The Block was a section adjacent to the show floor in which housed a lot of artists, collectibles and other unique tables. This area had probably the most unique merchandise on the show floor. I had hoped to find Terry Moore – creator of the comic Rachel Rising – here but never had an opportunity to find his table.
There were a lot of great cosplayers at NYCC. I didn’t get many photos, partly because my camera broke the first day and I was relying on just my cell phone all weekend and partly because I was too shy to ask for them, but there were a lot I really liked. On Thursday a guy who could already pass for a Gene Simmons look-alike was dressed as one of Joker’s minions from the first Tim Burton Batman. There was also a guy dressed as Oberyn Martell who looked so much like the actor from Game of Thrones I actually did a double-take. Harley Quinn was a popular cosplay, as was just about any character from Avatar or Legend of Korra and of course there were countless Doctors and companions. I even saw at least one Twelfth Doctor.
Overall, I’d have to say that my first Comic Con experience was a really good one. I had heard horror stories about waiting in line all night just to get into Hall H at SDCC, but that wasn’t the case here. NYCC instituted a hall clearing and wristband policy for the Main Hall for the first time this year. You had to have a wristband to be allowed in for a certain panel, which meant waiting in line first thing in the morning, but then having freedom to enjoy the rest of the day. I liked knowing that I was definitely going to be able to get in without having to wait all day long – if it wasn’t for their wristband policy I probably never would have made it in to seeThe Walking Dead panel on Saturday, which was easily the most popular panel of the entire weekend. I spoke to several con-goers who really liked the new wristband policy as compared to how things have worked in the past and while I can’t compare, I think it worked out really well.
Not only was this my first Comic Con, but this was my first convention period of this scale – the little Supernatural fan convention I attended several years ago was nothing compared to this. I learned quickly that the trick with Comic Con is to accept the fact that you’re probably not going to have time to do or see everything you would like, and you have to expect to spend a large percentage of your day waiting in a line for something – whether it’s a panel, an autograph, a photo op or even just to get food or use the restroom. Comic Con is all about the lines. But if you accept that, come prepared, and are friendly towards those waiting in line around you, it’s not so bad. If an impatient, claustrophobic introvert like me can enjoy Comic Con, then almost anybody can. And I already can’t wait for NYCC 2015.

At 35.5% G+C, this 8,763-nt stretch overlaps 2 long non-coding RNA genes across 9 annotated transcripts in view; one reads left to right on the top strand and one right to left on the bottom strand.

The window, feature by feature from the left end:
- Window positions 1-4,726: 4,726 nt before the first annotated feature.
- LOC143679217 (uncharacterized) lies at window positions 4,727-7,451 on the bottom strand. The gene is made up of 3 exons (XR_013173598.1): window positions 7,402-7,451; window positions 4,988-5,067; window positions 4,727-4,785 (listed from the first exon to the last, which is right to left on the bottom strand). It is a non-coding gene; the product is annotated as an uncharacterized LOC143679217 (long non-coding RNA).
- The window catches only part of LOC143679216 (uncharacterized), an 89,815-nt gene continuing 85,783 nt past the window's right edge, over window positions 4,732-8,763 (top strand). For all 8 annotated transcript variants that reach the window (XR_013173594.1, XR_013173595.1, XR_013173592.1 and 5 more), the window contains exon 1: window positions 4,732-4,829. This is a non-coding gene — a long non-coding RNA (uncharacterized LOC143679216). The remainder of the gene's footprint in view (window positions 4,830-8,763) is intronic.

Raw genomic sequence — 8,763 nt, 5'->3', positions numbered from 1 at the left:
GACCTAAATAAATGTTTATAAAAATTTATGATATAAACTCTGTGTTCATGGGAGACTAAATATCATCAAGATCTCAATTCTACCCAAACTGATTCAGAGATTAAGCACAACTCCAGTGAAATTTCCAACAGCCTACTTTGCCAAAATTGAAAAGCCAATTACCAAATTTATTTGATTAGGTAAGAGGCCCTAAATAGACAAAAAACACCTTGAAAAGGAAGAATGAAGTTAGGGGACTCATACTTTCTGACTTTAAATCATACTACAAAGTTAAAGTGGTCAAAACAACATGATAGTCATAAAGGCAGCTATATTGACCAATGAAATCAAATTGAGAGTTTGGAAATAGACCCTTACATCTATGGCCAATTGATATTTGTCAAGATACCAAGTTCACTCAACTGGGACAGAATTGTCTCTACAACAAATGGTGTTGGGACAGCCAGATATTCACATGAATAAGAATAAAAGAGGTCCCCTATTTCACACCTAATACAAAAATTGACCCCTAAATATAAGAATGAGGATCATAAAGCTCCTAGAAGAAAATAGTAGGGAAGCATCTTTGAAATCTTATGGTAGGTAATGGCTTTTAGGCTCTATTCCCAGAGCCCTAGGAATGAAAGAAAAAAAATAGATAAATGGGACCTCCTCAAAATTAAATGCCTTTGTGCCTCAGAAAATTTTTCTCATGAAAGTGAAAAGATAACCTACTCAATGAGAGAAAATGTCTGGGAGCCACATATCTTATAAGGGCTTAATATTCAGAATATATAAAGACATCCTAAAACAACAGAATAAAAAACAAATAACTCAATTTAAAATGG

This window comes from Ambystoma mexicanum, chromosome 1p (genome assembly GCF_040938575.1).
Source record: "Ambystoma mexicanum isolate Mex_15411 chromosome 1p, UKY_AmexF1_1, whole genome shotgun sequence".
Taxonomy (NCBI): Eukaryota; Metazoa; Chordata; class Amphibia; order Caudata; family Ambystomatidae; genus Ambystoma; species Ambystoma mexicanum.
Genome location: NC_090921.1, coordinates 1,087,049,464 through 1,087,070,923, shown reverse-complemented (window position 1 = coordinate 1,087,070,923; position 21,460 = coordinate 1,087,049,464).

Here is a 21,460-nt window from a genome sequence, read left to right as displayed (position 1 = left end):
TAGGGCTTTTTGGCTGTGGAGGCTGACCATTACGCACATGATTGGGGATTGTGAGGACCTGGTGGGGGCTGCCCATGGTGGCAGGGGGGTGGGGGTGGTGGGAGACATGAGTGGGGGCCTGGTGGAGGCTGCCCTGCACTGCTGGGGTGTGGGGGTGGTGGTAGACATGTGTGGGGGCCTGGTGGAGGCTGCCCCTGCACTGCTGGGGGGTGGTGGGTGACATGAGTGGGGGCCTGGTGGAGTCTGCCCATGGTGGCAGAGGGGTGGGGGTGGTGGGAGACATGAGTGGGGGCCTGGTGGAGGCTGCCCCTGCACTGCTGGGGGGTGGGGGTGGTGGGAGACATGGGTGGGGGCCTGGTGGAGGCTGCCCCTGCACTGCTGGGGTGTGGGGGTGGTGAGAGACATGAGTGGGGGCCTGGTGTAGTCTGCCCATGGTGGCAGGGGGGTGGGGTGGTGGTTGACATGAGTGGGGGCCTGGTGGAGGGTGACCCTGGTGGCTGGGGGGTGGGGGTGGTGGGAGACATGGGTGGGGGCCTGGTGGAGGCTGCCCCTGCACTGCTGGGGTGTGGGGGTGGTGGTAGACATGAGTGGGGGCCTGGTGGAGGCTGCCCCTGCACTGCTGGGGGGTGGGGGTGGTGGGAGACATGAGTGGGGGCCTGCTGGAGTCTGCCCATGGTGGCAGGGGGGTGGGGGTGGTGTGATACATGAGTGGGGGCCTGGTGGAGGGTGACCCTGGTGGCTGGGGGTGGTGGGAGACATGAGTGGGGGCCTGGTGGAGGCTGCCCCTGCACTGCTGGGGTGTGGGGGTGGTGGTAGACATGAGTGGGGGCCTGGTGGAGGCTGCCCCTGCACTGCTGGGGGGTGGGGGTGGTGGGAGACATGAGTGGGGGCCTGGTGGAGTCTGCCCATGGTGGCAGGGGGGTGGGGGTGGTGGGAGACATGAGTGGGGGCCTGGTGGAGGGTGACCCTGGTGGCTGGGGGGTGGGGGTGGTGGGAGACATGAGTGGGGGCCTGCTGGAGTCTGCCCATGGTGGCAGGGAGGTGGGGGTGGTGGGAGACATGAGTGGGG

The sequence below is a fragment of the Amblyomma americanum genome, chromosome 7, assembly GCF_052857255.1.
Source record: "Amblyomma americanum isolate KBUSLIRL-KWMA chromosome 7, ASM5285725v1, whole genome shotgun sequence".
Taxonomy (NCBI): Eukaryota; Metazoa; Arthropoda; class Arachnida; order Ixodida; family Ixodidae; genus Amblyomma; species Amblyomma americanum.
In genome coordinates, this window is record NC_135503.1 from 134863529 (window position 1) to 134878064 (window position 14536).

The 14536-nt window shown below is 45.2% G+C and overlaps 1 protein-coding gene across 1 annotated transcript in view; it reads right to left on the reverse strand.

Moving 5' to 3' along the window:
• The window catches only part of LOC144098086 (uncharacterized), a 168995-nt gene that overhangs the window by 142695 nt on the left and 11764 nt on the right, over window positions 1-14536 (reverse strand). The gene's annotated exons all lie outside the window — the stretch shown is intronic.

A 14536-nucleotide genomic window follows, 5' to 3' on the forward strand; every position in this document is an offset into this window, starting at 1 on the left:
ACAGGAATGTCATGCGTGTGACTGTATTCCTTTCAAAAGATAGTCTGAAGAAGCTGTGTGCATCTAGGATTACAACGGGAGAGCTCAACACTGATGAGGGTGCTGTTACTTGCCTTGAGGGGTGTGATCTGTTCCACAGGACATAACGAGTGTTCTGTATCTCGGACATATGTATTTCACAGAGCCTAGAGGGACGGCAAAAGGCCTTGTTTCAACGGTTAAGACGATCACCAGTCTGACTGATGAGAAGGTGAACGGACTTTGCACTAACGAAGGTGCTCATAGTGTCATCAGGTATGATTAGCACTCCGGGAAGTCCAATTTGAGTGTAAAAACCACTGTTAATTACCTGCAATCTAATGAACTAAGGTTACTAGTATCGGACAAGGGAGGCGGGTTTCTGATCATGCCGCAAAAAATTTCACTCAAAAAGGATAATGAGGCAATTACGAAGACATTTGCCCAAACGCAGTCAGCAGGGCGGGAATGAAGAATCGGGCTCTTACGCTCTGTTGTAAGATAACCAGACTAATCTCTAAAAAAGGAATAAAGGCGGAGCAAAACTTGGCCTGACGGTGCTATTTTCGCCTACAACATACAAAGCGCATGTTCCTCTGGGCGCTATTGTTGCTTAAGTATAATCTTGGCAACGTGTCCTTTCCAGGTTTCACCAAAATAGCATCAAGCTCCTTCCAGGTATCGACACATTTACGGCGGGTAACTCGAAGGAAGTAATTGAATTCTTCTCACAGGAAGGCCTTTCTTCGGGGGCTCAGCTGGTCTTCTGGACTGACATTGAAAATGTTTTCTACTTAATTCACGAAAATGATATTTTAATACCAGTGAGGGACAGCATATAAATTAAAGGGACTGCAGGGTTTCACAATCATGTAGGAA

That was my review for Watch the Skies. In the interest of not rambling too much, I left out a lot of my favorite moments. I had the privilege of interviewing some of the cast and writers of Sleepy Hollow and all of The Librarians, I met Chris Hardwick, and Jerry O’Connell, Stephen Amell and I commiserated about how difficult it is to properly pronounce our names (after he got mine right on the first try!), and I finally met my childhood hero Westley – also known as Cary Elwes. Thanks to the wristband policy I was able to get into every panel I really wanted in the main hall – I was in the same room as the entire cast of The Walking Dead!
If you’d like to read more about my experiences at NYCC, as well as commentary from some of my colleagues that also attended, you can check out the NYCC page at Curiata.com. There you will find my daily NYCC diaries as well as in depth reviews of the Marvel panels for Daredevil and Agent Carter, as well as my interviews with the cast of The Librarians and some of the cast of Sleepy Hollow.
I have friends who attend San Diego Comic Con every year, and I have always been jealous of their adventures. This year I was able to get a little taste of what they experience, and it only increased my desire to someday make the pilgrimage to San Diego myself. Spending an entire weekend with fellow nerds and fans and celebrating all that we love is definitely an experience worth having, and I can’t wait to go back.